Cloud software seems to be the industry trend du jour among tech journalists - and there has been a shift in interest towards the SaaS model from those selecting an ERP. Equally, it’s not a drastic one. Whilst more ERP project managers are actively searching for cloud software than for on-premise (26% vs 16%), the majority (57%) were undecided on deployment model.
There’s a pronounced split across industries too:
Source: ERP project report 2016
Distribution’s strong preference for cloud reflects the need for a real-time system that integrates with client and supplier’s systems. Meanwhile, process manufacturing companies’ relative lag in seeking out cloud software could indicate security and compliance concerns specific to the sector.
Whilst cloud is new and exciting - especially so in the ERP space - don’t overfocus on it. If it meets your requirements, great. If not, there’s plenty of excellent on-premise ERPs that will suit your needs.
Will I need an industry-specific ERP?
Short answer: if you need industry-specific functionality, yes. Otherwise, no.
You might be a made-to-order manufacturer, but if all you want from your ERP is an upgrade to Quickbooks and integration with the systems you already have in place there’s little point paying extra for functionality you have elsewhere.
On the other hand, if you do have niche requirements that your ERP must address, industry-specific ERPs are a good route to go down. Generally they will be designed around workflows similar to yours and require less customization to fit your needs.
For more information, take a look at these industry ERP whitepapers - you’ll find information on key vendors and the features their software offers:
- Electronics ERP Buyers' Guide
- Manufacturing ERP requirements template
- Seven steps to selecting distribution ERP
2. Shortlist potential vendors
This is one of the biggest steps during the ERP selection process. There are lots of ERP vendors out there, so whittling them down into a shortlist can seem daunting!
It doesn’t have to be though. There are several ways to get a better idea of vendor suitability:
- Competitor analysis using Datanyze
- Recommendations from your network
- Online community requests
To start with, we’ve created a super-useful ERP comparison tool. You can use this to compare vendors by industry, key features and delivery method. This will give you a more workable number of ERPs to deal with.
Following this, there are several ways to distinguish further between potential vendors:
1. Competitor analysis using Datanyze
This is a very simple premise. If lots of your competitors are using a certain system, it’s highly likely that it will suit your own needs reasonably well.
Obviously you’re going to have your work cut out trying to get your competitors to share their technology strategy with you.
That’s where technographics tools like Datanyze come in, which monitor the technology choices of millions of different companies. They’re often used as prospecting tools by vendors looking for opportunities to sell.
They’re also pretty useful for researching what your competitors are using. As an added bonus, Datanyze has a free trial - so if you’re organized you can make full use of the insights it can provide without having to pay a penny.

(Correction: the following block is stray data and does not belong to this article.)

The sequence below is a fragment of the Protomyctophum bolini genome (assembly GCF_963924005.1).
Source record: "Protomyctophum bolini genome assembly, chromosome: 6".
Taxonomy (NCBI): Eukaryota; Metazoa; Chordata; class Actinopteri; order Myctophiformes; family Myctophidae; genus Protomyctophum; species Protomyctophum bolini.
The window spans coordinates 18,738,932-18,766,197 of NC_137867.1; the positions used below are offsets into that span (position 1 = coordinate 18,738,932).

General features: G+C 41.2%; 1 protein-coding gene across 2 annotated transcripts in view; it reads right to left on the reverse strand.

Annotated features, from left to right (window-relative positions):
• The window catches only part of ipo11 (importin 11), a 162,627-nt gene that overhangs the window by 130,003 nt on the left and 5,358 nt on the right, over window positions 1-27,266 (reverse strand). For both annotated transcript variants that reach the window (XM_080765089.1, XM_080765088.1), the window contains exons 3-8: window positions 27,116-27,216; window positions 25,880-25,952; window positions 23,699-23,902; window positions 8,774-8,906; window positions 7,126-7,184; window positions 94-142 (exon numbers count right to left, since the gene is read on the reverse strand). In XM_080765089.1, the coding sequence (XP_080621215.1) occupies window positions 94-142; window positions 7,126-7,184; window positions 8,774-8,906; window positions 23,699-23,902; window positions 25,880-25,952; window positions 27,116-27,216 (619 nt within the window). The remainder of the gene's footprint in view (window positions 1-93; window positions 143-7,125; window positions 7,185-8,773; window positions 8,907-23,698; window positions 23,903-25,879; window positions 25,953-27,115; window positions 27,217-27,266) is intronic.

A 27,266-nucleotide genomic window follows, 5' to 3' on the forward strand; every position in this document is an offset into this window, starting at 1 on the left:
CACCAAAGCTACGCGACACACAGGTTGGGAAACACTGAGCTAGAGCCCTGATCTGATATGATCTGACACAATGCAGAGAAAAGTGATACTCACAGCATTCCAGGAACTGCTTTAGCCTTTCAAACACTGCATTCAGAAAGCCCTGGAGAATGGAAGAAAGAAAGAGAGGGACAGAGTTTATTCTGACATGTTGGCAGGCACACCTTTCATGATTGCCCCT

- Pros: finds systems that are definitely in use in your industry
- Cons: doesn’t take into account company culture. If you and your competitors both manufacture car parts but your workflows differ, a competitor’s system might not be the best fit.
2. Recommendations from your network
You’ll likely know a lot of people in your industry. Ask recent hires what they used at their last place, for a start. You could also ask suppliers or client companies what they use. You'll likely know someone who has recently been through an ERP selection; leverage your network. Your needs won’t be identical, but they will be able to vouch for how robust the system is, and how efficient their support offering is - as well as pointing out any major red flags.
- Pros: people will provide you with on-the-ground experience of particular ERPs. If a system’s UX isn’t up-to-scratch, this is one of the first things they will mention.
- Cons: hard to tell if these are isolated opinions or not, without seeking out lots of recommendations from the same source
An RFI (request for information) is a document sent out to vendors to collect further information on them during ERP selection. You send the document out, ask for replies within a certain timeframe and compare your responses.
This is not the same as an RFP (see below for more information). Ideally these should be less detailed than an RFP and used for gathering extra information on a vendor and their product, rather than asking vendors to address specific requirements.
- Pros: as it’s a uniform document, responses can be compared across a predefined set of criteria
- Cons: time consuming. Also, be prepared to receive sales pitches rather than completely objective considerations about whether their system suits your needs
4. Online community requests
Whilst going off the recommendations of some guy on the internet might seem an odd choice, there’s actually a lot to be gained from doing this.